Sunday, January 26, 2014

The down side of potions

Back in the early- to mid-2000s, I was heavily addicted to the computer RPG The Elder Scrolls: Morrowind.  Last week, I dug out my old CDs and started the infuriating process of trying to install the game and get it to work properly on a laptop with Windows 7.  But that's not really the point of this post.

One of my favorite parts of the game is the alchemy system, which allows your character to brew potions from a wide variety of ingredients found in the game world.  In brief, each ingredient has up to four alchemical qualities - healing, levitation, restoring magic, fortifying attributes, etc.  When you combine any two ingredients to brew a potion, the effects they have in common are the ones expressed in the potion's effects.  Not all ingredient qualities are desirable, and typically an ingredient has both positive and negative qualities.  Combine two ingredients that both happen to have the damage health quality, for instance, and the resulting potion will cause some harm when used.  It's theoretically possible to produce useful potions that have undesirable side effects, if you use ingredients that match in two or more qualities.  Unfortunately the game did a deplorable job of implementing that aspect, since very few ingredients were assigned the same positive and negative effects, so it's pretty easy to avoid any combination that produced side effects, but I digress.

Now, at last, to my point:  Might it be more interesting to have potions in D&D that have unfortunate side effects?  This would be especially appropriate for cheaper preparations.  Someone on another blog (I can't recall which, so feel free to post links in the comments) suggested that the healing potions given to PCs as a reward for a minor good deed should be some sort of home remedy that causes a drunken stupor for a while. 

I like this idea tremendously.  Firstly, because it offers a way to give characters some resources without greatly cheapening the magic items they acquire through the blood, sweat, and tears of adventuring.  Those are supposed to be fairly rare, made only by fairly high-level magic-users.  It's entirely plausible that the local apothecary or hedge-wizard can whip up healing draughts, though, and this way such things can be available to the party without being the equal of full-blown healing potions.  Secondly, because it offers an interesting choice:  Do you drink the potion in the middle of a dangerous situation to restore your hit points at the expense of some of your combat efficiency, or do you try to tough it out and chug it during a rest break, when being a little tipsy isn't such a hindrance?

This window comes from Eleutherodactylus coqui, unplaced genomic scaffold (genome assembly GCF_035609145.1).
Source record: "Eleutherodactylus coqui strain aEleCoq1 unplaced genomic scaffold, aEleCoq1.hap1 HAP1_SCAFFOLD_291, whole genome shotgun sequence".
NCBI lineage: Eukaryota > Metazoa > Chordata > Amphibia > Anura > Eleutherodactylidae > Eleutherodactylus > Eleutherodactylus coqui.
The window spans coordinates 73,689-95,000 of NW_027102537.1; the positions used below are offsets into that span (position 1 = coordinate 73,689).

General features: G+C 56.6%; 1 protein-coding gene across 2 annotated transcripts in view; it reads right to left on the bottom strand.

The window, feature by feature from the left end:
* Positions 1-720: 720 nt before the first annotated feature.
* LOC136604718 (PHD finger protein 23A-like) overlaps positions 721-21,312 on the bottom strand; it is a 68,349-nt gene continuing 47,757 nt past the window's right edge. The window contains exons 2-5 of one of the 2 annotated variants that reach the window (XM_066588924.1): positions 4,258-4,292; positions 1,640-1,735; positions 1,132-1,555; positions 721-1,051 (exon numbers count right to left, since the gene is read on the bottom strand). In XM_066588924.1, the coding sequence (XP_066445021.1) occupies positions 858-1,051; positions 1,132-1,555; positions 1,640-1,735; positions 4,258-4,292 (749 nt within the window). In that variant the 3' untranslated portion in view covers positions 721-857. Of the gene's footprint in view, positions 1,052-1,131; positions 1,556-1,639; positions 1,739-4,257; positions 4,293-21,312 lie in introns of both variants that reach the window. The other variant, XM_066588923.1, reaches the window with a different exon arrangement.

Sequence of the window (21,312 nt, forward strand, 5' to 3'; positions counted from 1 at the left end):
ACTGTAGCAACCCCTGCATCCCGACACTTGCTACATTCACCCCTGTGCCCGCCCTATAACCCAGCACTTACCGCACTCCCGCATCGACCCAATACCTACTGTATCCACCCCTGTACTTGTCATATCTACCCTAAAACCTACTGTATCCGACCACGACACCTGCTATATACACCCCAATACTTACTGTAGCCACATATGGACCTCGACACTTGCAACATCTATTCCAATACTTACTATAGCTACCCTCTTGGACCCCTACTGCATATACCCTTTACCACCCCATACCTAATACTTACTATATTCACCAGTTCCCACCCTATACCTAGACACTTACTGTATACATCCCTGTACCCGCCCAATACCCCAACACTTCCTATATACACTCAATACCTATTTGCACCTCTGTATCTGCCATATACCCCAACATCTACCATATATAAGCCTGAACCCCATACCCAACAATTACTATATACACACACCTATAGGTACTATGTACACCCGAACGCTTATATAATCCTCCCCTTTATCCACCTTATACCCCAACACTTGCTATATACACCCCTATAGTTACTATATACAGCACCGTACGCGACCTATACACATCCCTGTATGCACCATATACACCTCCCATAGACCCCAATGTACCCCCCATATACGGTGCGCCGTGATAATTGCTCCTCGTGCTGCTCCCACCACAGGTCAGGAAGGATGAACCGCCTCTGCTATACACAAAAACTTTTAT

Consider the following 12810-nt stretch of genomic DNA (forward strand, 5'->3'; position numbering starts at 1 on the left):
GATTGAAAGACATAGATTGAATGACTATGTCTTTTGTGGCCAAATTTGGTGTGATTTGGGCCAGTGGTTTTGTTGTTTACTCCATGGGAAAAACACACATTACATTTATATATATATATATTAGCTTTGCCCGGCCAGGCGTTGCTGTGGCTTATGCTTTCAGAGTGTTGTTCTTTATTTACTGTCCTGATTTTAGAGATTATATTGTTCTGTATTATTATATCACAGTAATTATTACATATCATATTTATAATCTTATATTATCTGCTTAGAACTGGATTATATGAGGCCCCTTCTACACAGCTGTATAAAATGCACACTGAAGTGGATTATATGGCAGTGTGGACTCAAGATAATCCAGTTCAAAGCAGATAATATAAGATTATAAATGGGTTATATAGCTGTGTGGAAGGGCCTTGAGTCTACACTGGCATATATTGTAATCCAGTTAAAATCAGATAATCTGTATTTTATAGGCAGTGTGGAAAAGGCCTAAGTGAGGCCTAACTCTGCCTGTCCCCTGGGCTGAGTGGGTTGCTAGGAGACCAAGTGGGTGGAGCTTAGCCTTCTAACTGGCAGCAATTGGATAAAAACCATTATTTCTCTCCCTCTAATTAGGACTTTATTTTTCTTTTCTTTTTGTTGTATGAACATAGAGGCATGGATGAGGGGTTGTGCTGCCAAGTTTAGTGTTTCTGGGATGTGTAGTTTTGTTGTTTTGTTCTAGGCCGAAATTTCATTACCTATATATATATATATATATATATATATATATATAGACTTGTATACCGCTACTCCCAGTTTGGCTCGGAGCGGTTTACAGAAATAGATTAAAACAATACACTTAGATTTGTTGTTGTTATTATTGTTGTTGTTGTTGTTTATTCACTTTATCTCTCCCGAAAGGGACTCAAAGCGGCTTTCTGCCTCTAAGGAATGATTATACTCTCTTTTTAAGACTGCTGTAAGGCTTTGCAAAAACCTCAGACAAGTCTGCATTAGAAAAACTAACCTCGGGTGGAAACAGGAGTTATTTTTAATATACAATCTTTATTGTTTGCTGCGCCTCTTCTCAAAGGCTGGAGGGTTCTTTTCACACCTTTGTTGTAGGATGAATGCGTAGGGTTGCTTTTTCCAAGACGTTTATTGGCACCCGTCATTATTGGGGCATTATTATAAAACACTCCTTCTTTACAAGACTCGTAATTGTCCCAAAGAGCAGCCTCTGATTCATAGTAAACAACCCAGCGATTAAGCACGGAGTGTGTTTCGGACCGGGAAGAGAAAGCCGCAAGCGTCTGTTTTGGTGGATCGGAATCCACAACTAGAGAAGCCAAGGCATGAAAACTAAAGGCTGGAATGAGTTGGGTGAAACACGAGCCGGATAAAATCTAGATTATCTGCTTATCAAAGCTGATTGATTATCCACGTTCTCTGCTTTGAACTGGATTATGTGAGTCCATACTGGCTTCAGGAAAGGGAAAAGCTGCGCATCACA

Effects other than drunkenness are possible.  Minor hp damage, dulling or loss of one or more senses, loss of voice, weakness, loss of equilibrium, numbness, sluggishness, sleep or drowsiness, vertigo, aphasia, body changes/partial polymorph, hallucinations, euphoria, despondency, weakness to cold, heat, poison, or disease, paralyzation, heightened sensitivity to light or pain, amnesia, and others might be appropriate. 

This looks like something for which a random table would be useful...perhaps side effects in rows, and severity, ranging from pretty bad to non-existant, in columns.  You could roll randomly for potions placed in treasure troves, and for those brewed by a particular alchemist or apothecary.  In the latter case, all the potions of a particular type made by that person will probably use the same recipe, and so have the same side effects.  Potion recipes with less intense or less bothersome side effects might be highly sought-after both by PC magic-users and by NPC potion-brewers.  High quality recipes would naturally cost more to make, both in ingredients and time, and maybe require a higher level magic-user or alchemist as well.

I think I'll go work up that random table now.  If it turns out to be something useful and interesting, I'll post it soon.

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